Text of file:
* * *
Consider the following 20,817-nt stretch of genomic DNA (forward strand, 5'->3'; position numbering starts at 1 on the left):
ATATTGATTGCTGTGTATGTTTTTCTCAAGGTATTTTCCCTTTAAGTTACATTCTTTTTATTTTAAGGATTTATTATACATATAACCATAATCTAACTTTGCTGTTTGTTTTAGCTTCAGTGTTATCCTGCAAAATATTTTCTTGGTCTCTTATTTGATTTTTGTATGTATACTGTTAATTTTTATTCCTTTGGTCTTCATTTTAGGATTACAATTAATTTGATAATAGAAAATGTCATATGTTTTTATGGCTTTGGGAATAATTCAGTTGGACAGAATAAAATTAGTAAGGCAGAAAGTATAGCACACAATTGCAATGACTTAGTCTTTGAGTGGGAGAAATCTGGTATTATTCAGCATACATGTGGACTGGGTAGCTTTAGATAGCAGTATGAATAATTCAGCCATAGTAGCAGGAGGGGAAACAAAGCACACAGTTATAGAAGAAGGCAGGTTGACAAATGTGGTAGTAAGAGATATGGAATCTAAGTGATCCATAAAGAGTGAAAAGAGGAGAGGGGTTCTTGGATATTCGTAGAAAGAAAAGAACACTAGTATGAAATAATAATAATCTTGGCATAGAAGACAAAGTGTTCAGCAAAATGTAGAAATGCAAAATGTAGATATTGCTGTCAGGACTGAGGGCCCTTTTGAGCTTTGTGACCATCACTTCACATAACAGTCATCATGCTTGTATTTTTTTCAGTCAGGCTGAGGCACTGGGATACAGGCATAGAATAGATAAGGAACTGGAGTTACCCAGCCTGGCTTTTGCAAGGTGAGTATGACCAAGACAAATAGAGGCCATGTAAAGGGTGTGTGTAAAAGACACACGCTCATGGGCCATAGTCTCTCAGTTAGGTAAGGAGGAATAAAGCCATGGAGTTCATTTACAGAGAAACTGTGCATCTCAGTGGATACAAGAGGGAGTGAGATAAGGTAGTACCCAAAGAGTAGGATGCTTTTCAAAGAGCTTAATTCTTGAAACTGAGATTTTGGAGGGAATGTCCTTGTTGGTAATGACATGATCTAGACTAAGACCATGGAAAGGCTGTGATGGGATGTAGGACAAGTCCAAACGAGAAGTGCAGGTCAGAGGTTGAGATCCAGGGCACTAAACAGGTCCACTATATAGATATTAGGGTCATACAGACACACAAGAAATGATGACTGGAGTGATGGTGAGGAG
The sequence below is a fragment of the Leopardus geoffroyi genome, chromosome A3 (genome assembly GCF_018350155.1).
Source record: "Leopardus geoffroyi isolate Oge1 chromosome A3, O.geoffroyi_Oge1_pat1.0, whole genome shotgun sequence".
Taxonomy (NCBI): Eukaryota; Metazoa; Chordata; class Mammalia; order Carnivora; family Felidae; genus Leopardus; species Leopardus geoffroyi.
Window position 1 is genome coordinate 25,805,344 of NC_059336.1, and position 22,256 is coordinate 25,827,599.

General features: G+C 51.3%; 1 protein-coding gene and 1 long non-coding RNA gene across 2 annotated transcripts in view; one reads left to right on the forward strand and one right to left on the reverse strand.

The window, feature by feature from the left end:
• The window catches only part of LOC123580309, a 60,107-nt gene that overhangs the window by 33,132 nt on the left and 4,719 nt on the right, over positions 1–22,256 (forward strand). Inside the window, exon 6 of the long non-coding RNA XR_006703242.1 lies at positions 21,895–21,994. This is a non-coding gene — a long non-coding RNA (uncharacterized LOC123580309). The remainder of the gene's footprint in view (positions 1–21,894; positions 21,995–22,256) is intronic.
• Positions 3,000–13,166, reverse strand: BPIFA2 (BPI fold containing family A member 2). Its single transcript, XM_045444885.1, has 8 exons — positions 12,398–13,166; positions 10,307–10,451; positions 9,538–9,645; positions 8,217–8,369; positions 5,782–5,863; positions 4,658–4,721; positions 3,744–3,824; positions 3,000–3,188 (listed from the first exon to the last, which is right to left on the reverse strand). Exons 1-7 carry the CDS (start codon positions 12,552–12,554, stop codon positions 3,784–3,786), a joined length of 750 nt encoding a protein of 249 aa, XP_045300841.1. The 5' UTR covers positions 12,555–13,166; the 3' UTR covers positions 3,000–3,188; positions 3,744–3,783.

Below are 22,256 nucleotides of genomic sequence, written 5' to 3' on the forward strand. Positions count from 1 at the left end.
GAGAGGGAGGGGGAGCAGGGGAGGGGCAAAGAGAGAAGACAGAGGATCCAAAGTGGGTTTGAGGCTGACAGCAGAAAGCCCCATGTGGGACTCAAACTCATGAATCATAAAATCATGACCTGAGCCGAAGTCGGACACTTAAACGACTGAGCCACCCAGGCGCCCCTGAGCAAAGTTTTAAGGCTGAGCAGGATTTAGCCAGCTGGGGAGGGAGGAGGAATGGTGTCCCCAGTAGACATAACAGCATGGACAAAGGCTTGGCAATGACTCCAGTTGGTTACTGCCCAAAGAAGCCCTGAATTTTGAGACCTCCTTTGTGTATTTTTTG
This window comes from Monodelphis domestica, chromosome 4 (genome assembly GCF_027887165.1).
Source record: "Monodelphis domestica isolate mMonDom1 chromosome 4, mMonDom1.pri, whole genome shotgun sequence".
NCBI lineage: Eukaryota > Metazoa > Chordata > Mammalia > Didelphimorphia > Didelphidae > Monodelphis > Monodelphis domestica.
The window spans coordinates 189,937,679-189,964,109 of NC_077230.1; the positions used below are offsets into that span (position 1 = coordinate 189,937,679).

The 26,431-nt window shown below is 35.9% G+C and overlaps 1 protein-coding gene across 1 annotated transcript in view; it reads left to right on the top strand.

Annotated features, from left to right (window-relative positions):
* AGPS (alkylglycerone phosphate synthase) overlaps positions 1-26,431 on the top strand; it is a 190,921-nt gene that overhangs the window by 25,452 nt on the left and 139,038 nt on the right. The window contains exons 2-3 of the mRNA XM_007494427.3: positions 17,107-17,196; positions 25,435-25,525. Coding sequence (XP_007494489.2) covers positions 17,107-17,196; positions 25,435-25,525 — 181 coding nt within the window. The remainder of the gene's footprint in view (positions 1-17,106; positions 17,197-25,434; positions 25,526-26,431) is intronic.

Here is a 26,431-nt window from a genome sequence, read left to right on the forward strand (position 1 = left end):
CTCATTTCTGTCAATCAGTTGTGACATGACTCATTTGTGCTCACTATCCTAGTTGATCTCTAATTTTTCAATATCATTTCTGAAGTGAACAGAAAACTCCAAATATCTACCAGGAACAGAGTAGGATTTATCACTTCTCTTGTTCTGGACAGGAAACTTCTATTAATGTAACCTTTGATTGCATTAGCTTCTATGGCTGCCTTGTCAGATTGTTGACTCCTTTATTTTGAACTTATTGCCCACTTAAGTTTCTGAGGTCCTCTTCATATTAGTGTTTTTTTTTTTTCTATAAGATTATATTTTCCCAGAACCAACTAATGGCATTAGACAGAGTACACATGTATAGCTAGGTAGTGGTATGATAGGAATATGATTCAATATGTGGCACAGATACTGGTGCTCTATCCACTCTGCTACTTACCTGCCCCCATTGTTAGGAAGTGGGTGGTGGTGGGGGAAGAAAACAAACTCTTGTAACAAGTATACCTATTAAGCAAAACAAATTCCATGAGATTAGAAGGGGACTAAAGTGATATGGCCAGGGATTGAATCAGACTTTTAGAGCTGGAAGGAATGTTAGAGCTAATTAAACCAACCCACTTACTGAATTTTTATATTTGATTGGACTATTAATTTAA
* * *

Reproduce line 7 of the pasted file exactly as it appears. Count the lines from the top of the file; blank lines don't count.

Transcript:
General features: G+C 51.3%; 1 protein-coding gene and 1 long non-coding RNA gene across 2 annotated transcripts in view; one reads left to right on the forward strand and one right to left on the reverse strand.